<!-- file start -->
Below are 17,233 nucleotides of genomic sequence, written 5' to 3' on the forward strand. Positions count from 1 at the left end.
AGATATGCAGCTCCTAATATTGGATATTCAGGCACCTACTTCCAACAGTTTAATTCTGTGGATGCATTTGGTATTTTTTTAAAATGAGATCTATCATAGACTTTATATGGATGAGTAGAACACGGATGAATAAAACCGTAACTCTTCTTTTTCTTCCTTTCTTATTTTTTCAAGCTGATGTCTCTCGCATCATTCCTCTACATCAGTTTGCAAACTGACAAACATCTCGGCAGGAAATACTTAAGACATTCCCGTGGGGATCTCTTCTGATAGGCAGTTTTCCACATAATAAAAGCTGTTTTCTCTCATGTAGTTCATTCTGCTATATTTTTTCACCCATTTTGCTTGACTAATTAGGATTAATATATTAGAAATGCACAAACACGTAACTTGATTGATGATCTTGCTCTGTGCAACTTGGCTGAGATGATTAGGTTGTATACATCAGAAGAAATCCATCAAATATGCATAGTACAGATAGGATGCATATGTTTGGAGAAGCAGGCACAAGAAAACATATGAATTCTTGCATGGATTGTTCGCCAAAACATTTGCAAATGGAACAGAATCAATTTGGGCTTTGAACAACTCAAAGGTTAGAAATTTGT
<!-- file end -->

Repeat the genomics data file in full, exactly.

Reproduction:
Below are 17,233 nucleotides of genomic sequence, written 5' to 3' on the forward strand. Positions count from 1 at the left end.
AGATATGCAGCTCCTAATATTGGATATTCAGGCACCTACTTCCAACAGTTTAATTCTGTGGATGCATTTGGTATTTTTTTAAAATGAGATCTATCATAGACTTTATATGGATGAGTAGAACACGGATGAATAAAACCGTAACTCTTCTTTTTCTTCCTTTCTTATTTTTTCAAGCTGATGTCTCTCGCATCATTCCTCTACATCAGTTTGCAAACTGACAAACATCTCGGCAGGAAATACTTAAGACATTCCCGTGGGGATCTCTTCTGATAGGCAGTTTTCCACATAATAAAAGCTGTTTTCTCTCATGTAGTTCATTCTGCTATATTTTTTCACCCATTTTGCTTGACTAATTAGGATTAATATATTAGAAATGCACAAACACGTAACTTGATTGATGATCTTGCTCTGTGCAACTTGGCTGAGATGATTAGGTTGTATACATCAGAAGAAATCCATCAAATATGCATAGTACAGATAGGATGCATATGTTTGGAGAAGCAGGCACAAGAAAACATATGAATTCTTGCATGGATTGTTCGCCAAAACATTTGCAAATGGAACAGAATCAATTTGGGCTTTGAACAACTCAAAGGTTAGAAATTTGT